Join us at ancient Kilmartin, deep in the southern extremes of Lorne, when Alexander Maris will present some of the observations and discoveries he made during his research-action for The Well at the World’s End:
The event will introduce the practice of artists Alexander and Susan Marisand the Locating Lorne programme run by Deirdre MacKenna which, beyond ideas of the sublime, aims to explore how we think about the realities facing Argyll’s rural places today.
Alexander and Susan Maris were commissioned to make a new series of events, artworks and exhibitions for Locating Lorne in 2017. Conscious that Lorne and Argyll are rich and complex cultural situations, it was clear that a substantial research process was required to create a solid foundation upon which the artists could base their approach.
Initial discussions between the artists and commissioner explored the cultural memory evident in the place names of Lorne’s topography, and its enduring role providing a backdrop to experiences of transition between one reality and another, whether for pilgrims, artists, folk returning home or strangers touring its legendary places.
When asked by Deirdre MacKenna to consider undertaking research in the territory connecting their studio on Schiehallion to Lorne, Alexander and Susan Maris reflected upon how people in the past determined their routes through Lorne, and soon they realised that they too had to traverse the terrain on foot. They started to define The Journey to I (pronounced ee) as a research-action which aimed to gather insight and materials to inform their new series of artworks and, in dialogue with Deirdre MacKenna, reflect upon how to present their productions as part of the Locating Lorne programme. An indicative route readily emerged from the Marises existing knowledge, cultural memory of the Road of the Kings and clues inscribed onto ancient sites, but rather than rigidly determining their precise route, the Marises prepared themselves to respond to chance in leading them to their journey’s destination.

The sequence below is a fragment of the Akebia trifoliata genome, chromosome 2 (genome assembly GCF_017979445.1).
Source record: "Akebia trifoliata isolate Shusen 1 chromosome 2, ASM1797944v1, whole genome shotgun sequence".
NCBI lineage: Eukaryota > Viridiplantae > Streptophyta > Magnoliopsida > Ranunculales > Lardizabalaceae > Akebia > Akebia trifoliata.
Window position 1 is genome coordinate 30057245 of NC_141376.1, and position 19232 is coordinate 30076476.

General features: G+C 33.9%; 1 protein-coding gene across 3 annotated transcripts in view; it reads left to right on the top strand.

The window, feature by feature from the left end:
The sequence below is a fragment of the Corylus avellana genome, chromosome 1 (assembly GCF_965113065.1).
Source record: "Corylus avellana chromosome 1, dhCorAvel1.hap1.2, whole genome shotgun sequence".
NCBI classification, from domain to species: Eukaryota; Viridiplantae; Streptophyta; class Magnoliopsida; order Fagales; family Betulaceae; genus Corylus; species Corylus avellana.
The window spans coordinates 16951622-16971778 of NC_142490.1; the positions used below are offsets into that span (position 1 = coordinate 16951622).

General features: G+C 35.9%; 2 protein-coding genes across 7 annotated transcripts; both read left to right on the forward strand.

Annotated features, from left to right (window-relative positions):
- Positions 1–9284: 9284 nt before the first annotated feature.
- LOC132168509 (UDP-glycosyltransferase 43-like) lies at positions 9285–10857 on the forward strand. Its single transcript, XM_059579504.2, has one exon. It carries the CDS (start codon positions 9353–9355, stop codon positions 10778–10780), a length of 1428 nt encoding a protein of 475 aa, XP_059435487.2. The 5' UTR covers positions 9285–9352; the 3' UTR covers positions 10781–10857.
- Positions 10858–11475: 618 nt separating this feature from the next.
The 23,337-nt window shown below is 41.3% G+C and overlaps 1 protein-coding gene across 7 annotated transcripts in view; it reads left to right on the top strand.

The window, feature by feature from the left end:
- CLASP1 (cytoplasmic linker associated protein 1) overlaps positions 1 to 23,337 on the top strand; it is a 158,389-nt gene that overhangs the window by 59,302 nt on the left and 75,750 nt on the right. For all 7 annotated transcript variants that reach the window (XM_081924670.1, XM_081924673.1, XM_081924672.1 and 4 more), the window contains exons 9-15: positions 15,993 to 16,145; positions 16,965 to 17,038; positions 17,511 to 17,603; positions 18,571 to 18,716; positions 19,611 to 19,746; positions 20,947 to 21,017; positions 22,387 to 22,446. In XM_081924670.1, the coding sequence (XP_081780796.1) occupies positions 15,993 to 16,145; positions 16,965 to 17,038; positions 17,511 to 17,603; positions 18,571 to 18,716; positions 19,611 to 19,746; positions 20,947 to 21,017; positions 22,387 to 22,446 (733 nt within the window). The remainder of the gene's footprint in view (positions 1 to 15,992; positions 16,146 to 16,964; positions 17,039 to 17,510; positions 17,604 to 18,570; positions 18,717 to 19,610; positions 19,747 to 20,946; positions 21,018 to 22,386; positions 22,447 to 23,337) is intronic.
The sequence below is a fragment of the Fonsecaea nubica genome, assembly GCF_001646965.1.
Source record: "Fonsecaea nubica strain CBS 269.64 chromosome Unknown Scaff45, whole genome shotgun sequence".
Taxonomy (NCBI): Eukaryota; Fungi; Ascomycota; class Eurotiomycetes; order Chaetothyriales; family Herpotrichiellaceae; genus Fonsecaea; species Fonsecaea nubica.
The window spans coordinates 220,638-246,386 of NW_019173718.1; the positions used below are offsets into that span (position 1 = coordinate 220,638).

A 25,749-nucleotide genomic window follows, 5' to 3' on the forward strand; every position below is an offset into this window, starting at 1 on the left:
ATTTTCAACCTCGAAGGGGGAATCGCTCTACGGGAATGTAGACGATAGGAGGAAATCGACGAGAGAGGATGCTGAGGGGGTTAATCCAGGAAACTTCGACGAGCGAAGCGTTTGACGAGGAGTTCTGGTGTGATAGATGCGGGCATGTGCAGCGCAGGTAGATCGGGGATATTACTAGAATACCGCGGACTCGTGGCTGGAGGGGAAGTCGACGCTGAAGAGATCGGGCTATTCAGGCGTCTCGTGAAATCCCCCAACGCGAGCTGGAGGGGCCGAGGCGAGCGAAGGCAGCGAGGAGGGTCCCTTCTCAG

Under the full moon of 30 April 2018 Alexander Maris collected water from the ancient Cailleach Well on Schiehallion, considered to be located at the centre of Scotland, and the mountain used in 1774 to calculate the mean density, or weight of the Earth. On 01 May 2019, he set out on the The Journey to I, carrying the water from the Cailleach Well towards Dun I, the highest peak on Iona, where on the following New Moon, on 15 May, it was combined with the waters of the sacred spring Tobar na H- Aois, The Well of Age and Eternal Youth on Iona.
During the sixteen day journey, while traversing over one hundred and twenty miles, the Marises explored the territory by collecting artefacts and raw materials and entering into dialogue with the people they encountered, reflecting upon ideas of centre and periphery, ancient myths and how memory is imbued in the terrain. The one constant in their journey was the Gaelic language, which led the artists into a constant process of translation between encounter, object, symbolism and significance and the realisation that the Gaelic language was acting as a gatekeeper between the ancient past, the middle ages and the present.
Join us on 11 December when Alexander Maris will describe some of his observations and discoveries during his journey and present a series of images of how The Well at the World’s Endis evolving into new artworks and forthcoming exhibitions.
Tuesday 11 December 2018
at Kilmartin Museum, Kilmartin, Argyll PA31 8RQ
6.30 – a warm welcome with refreshments to heat you up!
7pm – the event begins
7.45 – more refreshments and lots of discussion…
Join us at ancient Kilmartin, deep in the southern extremes of Lorne, when Alexander Maris will present some of the observations … more